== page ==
We have assembled redshifts for a complete sample of 719 galaxies withm_zw_ <= 15.5 in the declination range 32.5^deg^ <= δ <=38.5^deg^ and right ascension range 8^h^ <= α <= 17^h^. Wehave determined morphological types for all galaxies in the magnitudelimited sample by direct inspection of the POSS-O plates. 576 of theredshifts are measurements from Mount Hopkins, and 405 are newredshifts. We also include new redshifts for 77 fainter galaxies in thesame strip.
|HI observations of galaxies in nearby Zwicky clusters|
The results of a long term project of H I observations of galaxieswithin the boundaries of nearby Zwicky clusters are presented. Thedetection rate is rather low (233 out of 618, i.e., 38 percent) ascompared to other surveys carried out recently. Most of the radialvelocities of the detected galaxies are new determinations. The largespread in radial velocities for many of these clusters is a strongindication for the presence of several foreground and/or backgroundgalaxies.
|The kinematics of Abell clusters|
Velocity histograms, galaxy positions, and velocity dispersions arepresented for 69 nearby Abell clusters. The shape of the cumulativedistribution for R = 1 or more clusters does not match the predictionsof standard CDM models for any biasing parameter b. The only modelsconsistent with the median and maximum dispersions of the sample arethose of b about 1.6-2.0 and in which clusters are identified in threedimensions. Velocity dispersions of high-redshift systems appearfundamentally different from those of nearby clusters. The mediandispersion of the subset of 25 cD clusters is similar to that of non-cDsystems. A substantial fraction of the cD galaxies have velocitiessignificantly different from the mean of their parent clusters. Three ofthese have 4 s or more measured redshifts. These last two resultssuggest that the formation of cD galaxies is dominated by the local,rather than global, cluster environment.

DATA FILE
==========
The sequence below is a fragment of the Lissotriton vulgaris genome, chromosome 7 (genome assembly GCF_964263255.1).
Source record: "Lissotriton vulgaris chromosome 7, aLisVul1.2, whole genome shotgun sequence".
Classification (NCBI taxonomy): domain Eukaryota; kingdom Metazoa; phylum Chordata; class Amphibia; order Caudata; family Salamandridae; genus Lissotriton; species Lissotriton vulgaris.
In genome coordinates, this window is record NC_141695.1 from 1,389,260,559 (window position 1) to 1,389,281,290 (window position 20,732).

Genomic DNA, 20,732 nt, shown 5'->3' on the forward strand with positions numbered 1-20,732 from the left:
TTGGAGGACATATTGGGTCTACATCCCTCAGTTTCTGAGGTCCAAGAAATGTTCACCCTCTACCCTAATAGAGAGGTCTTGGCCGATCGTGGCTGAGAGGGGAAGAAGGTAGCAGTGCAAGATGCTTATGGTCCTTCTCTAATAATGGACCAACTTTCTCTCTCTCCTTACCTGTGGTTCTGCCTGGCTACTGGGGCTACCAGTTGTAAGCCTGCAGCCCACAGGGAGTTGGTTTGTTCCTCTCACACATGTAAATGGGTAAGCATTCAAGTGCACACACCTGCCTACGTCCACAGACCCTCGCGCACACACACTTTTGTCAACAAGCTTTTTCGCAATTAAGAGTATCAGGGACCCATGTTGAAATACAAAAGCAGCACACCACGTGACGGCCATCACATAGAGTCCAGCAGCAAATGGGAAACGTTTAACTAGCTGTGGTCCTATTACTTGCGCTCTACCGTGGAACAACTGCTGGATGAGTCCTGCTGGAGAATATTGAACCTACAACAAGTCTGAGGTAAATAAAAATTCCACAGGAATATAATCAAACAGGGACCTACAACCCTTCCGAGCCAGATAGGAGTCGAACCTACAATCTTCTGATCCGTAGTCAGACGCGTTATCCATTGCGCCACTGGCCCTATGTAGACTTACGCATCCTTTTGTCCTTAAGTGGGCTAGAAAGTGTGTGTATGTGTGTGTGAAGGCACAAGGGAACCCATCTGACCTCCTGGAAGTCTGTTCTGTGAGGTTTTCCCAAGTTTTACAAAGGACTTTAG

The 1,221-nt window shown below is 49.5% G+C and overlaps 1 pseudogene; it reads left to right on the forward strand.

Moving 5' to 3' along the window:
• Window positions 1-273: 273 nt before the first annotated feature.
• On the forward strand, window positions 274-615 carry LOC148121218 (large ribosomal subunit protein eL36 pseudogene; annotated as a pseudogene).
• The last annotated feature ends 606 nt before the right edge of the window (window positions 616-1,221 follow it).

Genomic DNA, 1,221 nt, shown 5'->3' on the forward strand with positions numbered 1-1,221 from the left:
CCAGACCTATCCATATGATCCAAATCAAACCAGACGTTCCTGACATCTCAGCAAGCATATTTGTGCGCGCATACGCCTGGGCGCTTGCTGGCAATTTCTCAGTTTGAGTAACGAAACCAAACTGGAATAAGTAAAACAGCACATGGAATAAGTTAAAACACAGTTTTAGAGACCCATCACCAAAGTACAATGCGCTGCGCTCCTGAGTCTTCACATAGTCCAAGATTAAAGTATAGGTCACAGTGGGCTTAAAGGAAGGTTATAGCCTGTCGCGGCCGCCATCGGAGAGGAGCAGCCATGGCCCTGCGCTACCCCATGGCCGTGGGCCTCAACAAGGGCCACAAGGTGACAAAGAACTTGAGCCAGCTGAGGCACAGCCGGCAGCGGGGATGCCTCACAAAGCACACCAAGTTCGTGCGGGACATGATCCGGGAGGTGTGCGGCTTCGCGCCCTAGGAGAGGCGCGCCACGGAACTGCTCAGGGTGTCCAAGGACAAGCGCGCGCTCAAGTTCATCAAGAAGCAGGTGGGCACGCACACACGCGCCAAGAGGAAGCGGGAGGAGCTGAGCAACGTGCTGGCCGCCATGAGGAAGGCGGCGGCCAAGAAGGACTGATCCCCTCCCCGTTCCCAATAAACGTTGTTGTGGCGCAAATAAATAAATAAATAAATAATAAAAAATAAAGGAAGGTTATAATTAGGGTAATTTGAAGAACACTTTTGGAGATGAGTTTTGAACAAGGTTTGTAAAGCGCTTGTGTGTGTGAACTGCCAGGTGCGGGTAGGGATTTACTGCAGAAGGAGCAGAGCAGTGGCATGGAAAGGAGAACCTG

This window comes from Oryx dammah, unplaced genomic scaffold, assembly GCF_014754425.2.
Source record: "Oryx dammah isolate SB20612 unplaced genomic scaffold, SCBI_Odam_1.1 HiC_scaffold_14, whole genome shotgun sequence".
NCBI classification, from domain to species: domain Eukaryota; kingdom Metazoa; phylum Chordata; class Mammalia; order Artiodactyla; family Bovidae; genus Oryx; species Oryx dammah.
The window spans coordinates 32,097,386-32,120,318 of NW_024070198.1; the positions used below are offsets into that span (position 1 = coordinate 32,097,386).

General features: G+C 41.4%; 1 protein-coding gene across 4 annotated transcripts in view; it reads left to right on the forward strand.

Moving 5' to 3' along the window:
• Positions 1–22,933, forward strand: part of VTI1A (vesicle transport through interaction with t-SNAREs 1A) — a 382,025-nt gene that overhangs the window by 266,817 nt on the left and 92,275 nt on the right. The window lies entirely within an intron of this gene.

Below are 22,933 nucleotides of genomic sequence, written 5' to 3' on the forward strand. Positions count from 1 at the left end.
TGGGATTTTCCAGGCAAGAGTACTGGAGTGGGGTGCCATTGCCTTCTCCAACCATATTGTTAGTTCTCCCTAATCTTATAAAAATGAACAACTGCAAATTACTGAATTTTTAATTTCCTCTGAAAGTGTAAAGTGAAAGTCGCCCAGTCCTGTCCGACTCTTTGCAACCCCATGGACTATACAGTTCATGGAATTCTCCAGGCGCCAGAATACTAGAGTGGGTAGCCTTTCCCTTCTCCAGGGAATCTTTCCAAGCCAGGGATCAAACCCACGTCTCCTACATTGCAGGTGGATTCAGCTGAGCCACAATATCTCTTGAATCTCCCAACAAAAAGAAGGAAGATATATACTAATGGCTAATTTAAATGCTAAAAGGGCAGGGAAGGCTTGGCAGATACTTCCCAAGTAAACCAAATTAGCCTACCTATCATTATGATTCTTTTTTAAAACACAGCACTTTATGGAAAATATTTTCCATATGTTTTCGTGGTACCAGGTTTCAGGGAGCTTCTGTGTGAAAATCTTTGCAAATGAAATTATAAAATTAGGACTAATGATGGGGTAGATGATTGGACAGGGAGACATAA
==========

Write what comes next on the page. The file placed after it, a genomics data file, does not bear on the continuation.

|Radio and optical observations of 9 nearby Abell clusters - A262, A347, A569, A576, A779, A1213, A1228, A2162, A2666|
A survey is made of 61 Abell clusters included in the HEAO-2 satelliteobserving program at 1.4 GHz. Data are presented on the nine clusters ofdistance class 1 and 2. With a view to establishing galaxy morphologiesand extending the sample of the galaxies with known velocities, platesand spectra are obtained with a 152-cm telescope. The bivariate radioluminosity function of the cluster galaxies is determined for the threemorphological types, E, SO, and S plus Irr, dividing these into threedifferent classes of absolute optical magnitude. The radio luminosityfunctions of E and SO galaxies in present clusters do not differ fromthose of E and SO galaxies in clusters having higher richness. Someevidence exists that spiral galaxies in clusters have a lowerprobability of being radio sources than field ones. Also included is abrief discussion of the sizes of cluster radio sources and thecorrelation between radio emission and the presence of emission linesfrom a galaxy.
|Photographs of nebulae with the 60-inch reflector 1911-1916.|